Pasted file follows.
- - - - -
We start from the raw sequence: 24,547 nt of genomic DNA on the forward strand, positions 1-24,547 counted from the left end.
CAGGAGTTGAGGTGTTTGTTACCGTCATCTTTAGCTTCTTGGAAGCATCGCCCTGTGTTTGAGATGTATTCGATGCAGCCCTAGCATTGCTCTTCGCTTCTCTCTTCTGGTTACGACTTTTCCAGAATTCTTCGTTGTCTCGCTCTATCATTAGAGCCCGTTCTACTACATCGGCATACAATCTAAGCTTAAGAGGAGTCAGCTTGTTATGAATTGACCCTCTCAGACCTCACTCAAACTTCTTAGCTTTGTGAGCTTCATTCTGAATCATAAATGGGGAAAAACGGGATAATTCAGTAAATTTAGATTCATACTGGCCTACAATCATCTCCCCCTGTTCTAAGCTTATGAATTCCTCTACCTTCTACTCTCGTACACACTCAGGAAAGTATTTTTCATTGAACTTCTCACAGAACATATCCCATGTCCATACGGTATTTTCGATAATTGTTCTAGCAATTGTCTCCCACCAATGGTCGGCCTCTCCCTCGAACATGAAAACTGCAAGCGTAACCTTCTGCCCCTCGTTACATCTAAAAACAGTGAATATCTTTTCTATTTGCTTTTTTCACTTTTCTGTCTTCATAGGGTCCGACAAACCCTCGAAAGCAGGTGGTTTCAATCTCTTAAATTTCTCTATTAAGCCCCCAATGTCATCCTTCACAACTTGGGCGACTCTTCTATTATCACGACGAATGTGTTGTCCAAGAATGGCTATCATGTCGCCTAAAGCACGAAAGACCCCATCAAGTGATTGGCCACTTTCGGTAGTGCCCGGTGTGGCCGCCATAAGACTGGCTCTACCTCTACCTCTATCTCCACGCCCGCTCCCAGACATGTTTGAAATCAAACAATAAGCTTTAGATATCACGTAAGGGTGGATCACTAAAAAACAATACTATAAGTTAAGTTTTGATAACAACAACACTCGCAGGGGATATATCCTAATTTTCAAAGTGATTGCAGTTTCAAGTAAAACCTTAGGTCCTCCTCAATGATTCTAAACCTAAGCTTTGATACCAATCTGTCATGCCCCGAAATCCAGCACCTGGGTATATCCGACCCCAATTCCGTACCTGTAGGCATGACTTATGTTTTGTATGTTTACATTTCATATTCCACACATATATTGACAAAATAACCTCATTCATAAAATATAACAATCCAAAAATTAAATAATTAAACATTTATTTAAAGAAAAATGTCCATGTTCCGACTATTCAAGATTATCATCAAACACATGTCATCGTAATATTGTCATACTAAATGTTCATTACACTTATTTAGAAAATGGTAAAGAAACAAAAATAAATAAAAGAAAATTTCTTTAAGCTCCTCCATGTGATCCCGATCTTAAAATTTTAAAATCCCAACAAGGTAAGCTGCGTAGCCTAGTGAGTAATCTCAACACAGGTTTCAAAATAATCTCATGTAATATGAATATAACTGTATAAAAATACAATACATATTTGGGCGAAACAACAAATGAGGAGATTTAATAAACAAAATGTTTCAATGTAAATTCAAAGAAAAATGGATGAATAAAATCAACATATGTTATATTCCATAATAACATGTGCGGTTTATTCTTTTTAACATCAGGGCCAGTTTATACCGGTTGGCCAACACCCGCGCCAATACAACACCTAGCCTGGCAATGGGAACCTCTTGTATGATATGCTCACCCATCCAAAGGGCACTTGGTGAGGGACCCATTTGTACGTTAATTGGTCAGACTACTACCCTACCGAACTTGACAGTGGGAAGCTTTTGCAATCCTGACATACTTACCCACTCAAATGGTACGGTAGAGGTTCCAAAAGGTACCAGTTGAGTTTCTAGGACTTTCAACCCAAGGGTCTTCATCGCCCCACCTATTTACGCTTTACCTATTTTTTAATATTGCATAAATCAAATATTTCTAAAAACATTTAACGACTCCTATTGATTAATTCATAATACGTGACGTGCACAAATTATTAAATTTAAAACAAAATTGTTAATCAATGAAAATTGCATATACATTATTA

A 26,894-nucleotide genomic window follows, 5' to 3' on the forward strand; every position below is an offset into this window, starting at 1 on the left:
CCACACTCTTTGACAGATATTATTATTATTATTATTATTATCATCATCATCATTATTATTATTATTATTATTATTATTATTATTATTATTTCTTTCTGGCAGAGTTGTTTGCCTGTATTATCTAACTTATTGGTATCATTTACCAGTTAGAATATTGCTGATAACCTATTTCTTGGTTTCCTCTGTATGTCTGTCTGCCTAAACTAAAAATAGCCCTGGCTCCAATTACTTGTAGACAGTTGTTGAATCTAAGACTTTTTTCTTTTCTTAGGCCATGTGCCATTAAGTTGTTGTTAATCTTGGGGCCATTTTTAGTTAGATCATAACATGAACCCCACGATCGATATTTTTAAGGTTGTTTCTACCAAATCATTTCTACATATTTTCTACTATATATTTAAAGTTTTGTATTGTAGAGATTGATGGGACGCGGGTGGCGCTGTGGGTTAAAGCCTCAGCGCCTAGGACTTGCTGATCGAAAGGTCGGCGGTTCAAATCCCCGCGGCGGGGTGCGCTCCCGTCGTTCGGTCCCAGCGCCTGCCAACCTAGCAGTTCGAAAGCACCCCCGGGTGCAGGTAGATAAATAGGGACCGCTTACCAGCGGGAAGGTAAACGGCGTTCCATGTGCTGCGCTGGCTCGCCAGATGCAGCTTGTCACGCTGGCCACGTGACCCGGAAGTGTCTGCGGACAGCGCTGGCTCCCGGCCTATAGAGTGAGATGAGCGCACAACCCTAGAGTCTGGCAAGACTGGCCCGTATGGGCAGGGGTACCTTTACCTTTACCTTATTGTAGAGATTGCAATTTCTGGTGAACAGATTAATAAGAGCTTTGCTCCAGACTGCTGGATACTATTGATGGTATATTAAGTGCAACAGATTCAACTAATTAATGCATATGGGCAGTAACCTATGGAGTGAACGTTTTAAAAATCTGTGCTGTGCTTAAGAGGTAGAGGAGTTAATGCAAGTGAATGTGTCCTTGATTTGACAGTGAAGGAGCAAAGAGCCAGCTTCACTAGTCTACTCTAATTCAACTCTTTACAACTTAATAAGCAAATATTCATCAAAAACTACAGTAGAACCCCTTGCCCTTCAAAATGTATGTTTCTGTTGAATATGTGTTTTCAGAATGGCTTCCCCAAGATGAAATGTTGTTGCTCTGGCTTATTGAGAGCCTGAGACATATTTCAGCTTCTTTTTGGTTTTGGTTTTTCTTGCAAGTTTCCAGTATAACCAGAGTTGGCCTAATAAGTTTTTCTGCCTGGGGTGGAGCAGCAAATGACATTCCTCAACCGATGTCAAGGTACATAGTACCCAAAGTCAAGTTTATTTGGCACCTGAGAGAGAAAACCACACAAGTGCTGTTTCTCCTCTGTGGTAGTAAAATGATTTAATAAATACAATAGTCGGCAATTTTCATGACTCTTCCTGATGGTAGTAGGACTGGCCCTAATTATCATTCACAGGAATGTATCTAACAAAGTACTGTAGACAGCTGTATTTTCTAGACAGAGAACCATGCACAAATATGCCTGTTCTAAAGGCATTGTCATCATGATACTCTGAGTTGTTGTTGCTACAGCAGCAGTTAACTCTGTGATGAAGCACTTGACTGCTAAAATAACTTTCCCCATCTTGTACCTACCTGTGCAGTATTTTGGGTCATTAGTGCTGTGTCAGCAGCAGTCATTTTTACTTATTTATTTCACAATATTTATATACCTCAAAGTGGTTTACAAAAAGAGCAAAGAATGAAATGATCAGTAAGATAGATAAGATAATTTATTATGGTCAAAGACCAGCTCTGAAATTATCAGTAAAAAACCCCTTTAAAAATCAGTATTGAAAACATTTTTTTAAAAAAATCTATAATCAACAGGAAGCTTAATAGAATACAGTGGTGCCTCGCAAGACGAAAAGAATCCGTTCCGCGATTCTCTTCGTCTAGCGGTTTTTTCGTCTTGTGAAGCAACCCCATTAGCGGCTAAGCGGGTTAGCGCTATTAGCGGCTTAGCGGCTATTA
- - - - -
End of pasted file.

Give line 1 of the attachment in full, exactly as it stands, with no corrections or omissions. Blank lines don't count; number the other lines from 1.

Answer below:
We start from the raw sequence: 24,547 nt of genomic DNA on the forward strand, positions 1-24,547 counted from the left end.